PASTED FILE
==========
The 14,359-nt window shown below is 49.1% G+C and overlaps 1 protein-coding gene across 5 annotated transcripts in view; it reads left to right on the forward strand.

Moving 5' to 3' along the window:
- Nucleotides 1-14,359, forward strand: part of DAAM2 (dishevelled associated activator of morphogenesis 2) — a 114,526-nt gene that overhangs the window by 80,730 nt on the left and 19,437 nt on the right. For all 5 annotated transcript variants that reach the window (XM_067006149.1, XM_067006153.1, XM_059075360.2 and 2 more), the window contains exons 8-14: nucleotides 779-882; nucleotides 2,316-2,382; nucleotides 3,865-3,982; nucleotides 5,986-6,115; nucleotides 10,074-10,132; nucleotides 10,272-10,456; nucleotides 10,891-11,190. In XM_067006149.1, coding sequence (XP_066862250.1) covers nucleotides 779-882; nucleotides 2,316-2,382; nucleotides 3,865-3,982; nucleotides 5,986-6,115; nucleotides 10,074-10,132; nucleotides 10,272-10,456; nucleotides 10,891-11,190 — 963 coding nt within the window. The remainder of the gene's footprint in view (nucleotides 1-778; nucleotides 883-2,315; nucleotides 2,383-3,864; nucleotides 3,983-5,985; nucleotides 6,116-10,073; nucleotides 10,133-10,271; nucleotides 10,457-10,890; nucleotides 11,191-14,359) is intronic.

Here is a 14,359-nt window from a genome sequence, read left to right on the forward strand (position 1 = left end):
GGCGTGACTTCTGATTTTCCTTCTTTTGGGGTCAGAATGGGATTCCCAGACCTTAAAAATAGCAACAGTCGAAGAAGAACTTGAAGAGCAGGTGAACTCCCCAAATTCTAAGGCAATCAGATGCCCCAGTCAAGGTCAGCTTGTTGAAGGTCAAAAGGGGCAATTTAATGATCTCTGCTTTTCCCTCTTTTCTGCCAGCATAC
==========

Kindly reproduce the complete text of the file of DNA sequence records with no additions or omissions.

The 14,359-nt window shown below is 49.1% G+C and overlaps 1 protein-coding gene across 5 annotated transcripts in view; it reads left to right on the forward strand.

Moving 5' to 3' along the window:
- Nucleotides 1-14,359, forward strand: part of DAAM2 (dishevelled associated activator of morphogenesis 2) — a 114,526-nt gene that overhangs the window by 80,730 nt on the left and 19,437 nt on the right. For all 5 annotated transcript variants that reach the window (XM_067006149.1, XM_067006153.1, XM_059075360.2 and 2 more), the window contains exons 8-14: nucleotides 779-882; nucleotides 2,316-2,382; nucleotides 3,865-3,982; nucleotides 5,986-6,115; nucleotides 10,074-10,132; nucleotides 10,272-10,456; nucleotides 10,891-11,190. In XM_067006149.1, coding sequence (XP_066862250.1) covers nucleotides 779-882; nucleotides 2,316-2,382; nucleotides 3,865-3,982; nucleotides 5,986-6,115; nucleotides 10,074-10,132; nucleotides 10,272-10,456; nucleotides 10,891-11,190 — 963 coding nt within the window. The remainder of the gene's footprint in view (nucleotides 1-778; nucleotides 883-2,315; nucleotides 2,383-3,864; nucleotides 3,983-5,985; nucleotides 6,116-10,073; nucleotides 10,133-10,271; nucleotides 10,457-10,890; nucleotides 11,191-14,359) is intronic.

Here is a 14,359-nt window from a genome sequence, read left to right on the forward strand (position 1 = left end):
GGCGTGACTTCTGATTTTCCTTCTTTTGGGGTCAGAATGGGATTCCCAGACCTTAAAAATAGCAACAGTCGAAGAAGAACTTGAAGAGCAGGTGAACTCCCCAAATTCTAAGGCAATCAGATGCCCCAGTCAAGGTCAGCTTGTTGAAGGTCAAAAGGGGCAATTTAATGATCTCTGCTTTTCCCTCTTTTCTGCCAGCATAC